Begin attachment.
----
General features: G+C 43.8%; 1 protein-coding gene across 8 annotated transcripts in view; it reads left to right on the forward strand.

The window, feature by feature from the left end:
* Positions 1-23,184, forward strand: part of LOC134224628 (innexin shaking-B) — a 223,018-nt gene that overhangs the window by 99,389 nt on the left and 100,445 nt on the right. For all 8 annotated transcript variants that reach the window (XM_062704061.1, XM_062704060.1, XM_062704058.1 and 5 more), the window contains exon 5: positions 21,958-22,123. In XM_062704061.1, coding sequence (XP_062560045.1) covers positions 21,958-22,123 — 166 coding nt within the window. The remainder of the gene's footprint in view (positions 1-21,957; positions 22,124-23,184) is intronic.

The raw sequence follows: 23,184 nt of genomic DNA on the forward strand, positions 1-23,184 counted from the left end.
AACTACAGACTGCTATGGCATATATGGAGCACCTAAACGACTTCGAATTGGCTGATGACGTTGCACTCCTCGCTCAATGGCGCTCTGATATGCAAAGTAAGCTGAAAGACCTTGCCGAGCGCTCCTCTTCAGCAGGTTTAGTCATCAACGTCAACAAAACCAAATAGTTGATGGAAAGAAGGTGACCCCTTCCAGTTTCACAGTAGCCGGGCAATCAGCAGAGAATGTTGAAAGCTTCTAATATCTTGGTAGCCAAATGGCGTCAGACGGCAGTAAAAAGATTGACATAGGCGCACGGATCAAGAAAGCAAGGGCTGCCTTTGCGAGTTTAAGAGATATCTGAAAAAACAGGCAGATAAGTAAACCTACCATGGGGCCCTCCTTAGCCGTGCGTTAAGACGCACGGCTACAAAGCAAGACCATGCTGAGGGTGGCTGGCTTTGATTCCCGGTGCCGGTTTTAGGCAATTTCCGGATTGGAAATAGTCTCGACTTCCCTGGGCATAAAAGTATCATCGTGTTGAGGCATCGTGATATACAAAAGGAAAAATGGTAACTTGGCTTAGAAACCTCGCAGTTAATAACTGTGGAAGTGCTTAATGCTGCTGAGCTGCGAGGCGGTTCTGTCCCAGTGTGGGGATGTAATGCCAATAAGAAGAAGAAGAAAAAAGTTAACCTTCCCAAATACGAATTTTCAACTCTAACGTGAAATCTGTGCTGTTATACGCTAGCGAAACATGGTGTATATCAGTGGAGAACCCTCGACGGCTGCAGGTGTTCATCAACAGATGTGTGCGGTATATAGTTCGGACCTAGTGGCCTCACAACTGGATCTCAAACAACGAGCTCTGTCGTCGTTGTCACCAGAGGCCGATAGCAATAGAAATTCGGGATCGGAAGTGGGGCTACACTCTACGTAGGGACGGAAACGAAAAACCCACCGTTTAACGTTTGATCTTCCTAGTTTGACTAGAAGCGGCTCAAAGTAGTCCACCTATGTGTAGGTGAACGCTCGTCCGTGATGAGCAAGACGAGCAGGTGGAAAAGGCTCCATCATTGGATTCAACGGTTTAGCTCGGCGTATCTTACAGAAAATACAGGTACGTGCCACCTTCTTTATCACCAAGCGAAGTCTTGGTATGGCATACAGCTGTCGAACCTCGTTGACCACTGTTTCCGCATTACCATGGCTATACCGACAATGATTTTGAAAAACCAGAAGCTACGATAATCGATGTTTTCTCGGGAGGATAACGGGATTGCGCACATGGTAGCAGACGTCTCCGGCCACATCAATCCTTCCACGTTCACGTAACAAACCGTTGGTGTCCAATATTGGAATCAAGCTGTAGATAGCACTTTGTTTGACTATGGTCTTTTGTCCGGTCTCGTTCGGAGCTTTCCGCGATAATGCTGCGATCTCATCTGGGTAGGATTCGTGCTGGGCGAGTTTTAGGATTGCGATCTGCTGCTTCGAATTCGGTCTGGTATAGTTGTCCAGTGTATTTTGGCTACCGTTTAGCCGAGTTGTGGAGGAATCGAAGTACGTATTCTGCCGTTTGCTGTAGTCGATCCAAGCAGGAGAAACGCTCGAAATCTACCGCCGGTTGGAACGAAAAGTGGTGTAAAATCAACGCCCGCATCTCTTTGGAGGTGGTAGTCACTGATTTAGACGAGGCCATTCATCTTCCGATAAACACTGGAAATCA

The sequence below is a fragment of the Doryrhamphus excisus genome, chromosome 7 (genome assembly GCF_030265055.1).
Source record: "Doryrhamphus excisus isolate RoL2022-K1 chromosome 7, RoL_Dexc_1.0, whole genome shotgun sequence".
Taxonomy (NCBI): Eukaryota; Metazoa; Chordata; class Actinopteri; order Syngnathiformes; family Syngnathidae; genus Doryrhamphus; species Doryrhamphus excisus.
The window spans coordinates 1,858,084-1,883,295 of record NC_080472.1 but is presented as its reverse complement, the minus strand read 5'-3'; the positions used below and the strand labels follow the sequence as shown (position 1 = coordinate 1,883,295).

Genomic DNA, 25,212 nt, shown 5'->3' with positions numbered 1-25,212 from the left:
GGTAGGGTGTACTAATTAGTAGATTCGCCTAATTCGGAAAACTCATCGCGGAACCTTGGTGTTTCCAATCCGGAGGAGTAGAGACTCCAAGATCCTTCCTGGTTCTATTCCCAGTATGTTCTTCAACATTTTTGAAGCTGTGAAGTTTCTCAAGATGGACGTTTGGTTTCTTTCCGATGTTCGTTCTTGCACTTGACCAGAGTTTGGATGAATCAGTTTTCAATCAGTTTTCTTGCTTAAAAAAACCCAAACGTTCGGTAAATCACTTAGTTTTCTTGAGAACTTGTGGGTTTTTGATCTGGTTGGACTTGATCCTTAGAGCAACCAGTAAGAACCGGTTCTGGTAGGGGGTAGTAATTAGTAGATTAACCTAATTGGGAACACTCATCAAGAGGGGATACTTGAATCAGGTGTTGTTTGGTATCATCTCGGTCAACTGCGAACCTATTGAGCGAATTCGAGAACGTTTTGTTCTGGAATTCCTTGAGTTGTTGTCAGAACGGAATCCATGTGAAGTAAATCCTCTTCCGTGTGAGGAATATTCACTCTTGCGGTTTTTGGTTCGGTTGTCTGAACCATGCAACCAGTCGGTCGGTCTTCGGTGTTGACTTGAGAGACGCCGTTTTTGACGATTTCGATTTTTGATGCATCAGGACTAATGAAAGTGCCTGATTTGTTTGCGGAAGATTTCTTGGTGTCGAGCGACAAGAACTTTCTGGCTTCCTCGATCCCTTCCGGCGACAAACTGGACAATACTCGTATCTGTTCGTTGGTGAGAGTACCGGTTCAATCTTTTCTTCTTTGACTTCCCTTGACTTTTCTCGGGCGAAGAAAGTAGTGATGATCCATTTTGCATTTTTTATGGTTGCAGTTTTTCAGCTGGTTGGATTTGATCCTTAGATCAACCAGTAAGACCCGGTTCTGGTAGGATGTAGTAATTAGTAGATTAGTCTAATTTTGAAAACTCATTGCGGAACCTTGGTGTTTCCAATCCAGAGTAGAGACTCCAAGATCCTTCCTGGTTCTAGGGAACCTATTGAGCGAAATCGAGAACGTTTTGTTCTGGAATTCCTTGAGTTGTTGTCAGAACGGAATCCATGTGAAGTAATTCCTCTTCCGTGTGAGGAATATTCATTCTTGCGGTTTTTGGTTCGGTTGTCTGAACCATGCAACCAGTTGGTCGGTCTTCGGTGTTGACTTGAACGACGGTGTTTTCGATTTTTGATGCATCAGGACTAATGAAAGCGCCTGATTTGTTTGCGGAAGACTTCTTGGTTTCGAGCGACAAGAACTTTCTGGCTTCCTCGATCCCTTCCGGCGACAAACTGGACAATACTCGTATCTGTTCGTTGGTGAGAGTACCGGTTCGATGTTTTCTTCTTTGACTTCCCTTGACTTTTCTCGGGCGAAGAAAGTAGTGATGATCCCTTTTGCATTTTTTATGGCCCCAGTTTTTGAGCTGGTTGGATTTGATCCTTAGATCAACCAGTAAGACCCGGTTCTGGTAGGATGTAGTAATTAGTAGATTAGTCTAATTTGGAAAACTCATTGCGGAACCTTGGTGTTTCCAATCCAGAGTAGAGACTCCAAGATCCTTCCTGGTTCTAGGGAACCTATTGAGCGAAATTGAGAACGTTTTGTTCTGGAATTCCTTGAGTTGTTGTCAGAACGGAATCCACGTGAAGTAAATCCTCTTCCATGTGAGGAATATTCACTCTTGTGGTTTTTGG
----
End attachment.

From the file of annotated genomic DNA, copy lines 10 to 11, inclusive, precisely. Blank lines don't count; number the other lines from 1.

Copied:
Genomic DNA, 25,212 nt, shown 5'->3' with positions numbered 1-25,212 from the left:
GGTAGGGTGTACTAATTAGTAGATTCGCCTAATTCGGAAAACTCATCGCGGAACCTTGGTGTTTCCAATCCGGAGGAGTAGAGACTCCAAGATCCTTCCTGGTTCTATTCCCAGTATGTTCTTCAACATTTTTGAAGCTGTGAAGTTTCTCAAGATGGACGTTTGGTTTCTTTCCGATGTTCGTTCTTGCACTTGACCAGAGTTTGGATGAATCAGTTTTCAATCAGTTTTCTTGCTTAAAAAAACCCAAACGTTCGGTAAATCACTTAGTTTTCTTGAGAACTTGTGGGTTTTTGATCTGGTTGGACTTGATCCTTAGAGCAACCAGTAAGAACCGGTTCTGGTAGGGGGTAGTAATTAGTAGATTAACCTAATTGGGAACACTCATCAAGAGGGGATACTTGAATCAGGTGTTGTTTGGTATCATCTCGGTCAACTGCGAACCTATTGAGCGAATTCGAGAACGTTTTGTTCTGGAATTCCTTGAGTTGTTGTCAGAACGGAATCCATGTGAAGTAAATCCTCTTCCGTGTGAGGAATATTCACTCTTGCGGTTTTTGGTTCGGTTGTCTGAACCATGCAACCAGTCGGTCGGTCTTCGGTGTTGACTTGAGAGACGCCGTTTTTGACGATTTCGATTTTTGATGCATCAGGACTAATGAAAGTGCCTGATTTGTTTGCGGAAGATTTCTTGGTGTCGAGCGACAAGAACTTTCTGGCTTCCTCGATCCCTTCCGGCGACAAACTGGACAATACTCGTATCTGTTCGTTGGTGAGAGTACCGGTTCAATCTTTTCTTCTTTGACTTCCCTTGACTTTTCTCGGGCGAAGAAAGTAGTGATGATCCATTTTGCATTTTTTATGGTTGCAGTTTTTCAGCTGGTTGGATTTGATCCTTAGATCAACCAGTAAGACCCGGTTCTGGTAGGATGTAGTAATTAGTAGATTAGTCTAATTTTGAAAACTCATTGCGGAACCTTGGTGTTTCCAATCCAGAGTAGAGACTCCAAGATCCTTCCTGGTTCTAGGGAACCTATTGAGCGAAATCGAGAACGTTTTGTTCTGGAATTCCTTGAGTTGTTGTCAGAACGGAATCCATGTGAAGTAATTCCTCTTCCGTGTGAGGAATATTCATTCTTGCGGTTTTTGGTTCGGTTGTCTGAACCATGCAACCAGTTGGTCGGTCTTCGGTGTTGACTTGAACGACGGTGTTTTCGATTTTTGATGCATCAGGACTAATGAAAGCGCCTGATTTGTTTGCGGAAGACTTCTTGGTTTCGAGCGACAAGAACTTTCTGGCTTCCTCGATCCCTTCCGGCGACAAACTGGACAATACTCGTATCTGTTCGTTGGTGAGAGTACCGGTTCGATGTTTTCTTCTTTGACTTCCCTTGACTTTTCTCGGGCGAAGAAAGTAGTGATGATCCCTTTTGCATTTTTTATGGCCCCAGTTTTTGAGCTGGTTGGATTTGATCCTTAGATCAACCAGTAAGACCCGGTTCTGGTAGGATGTAGTAATTAGTAGATTAGTCTAATTTGGAAAACTCATTGCGGAACCTTGGTGTTTCCAATCCAGAGTAGAGACTCCAAGATCCTTCCTGGTTCTAGGGAACCTATTGAGCGAAATTGAGAACGTTTTGTTCTGGAATTCCTTGAGTTGTTGTCAGAACGGAATCCACGTGAAGTAAATCCTCTTCCATGTGAGGAATATTCACTCTTGTGGTTTTTGG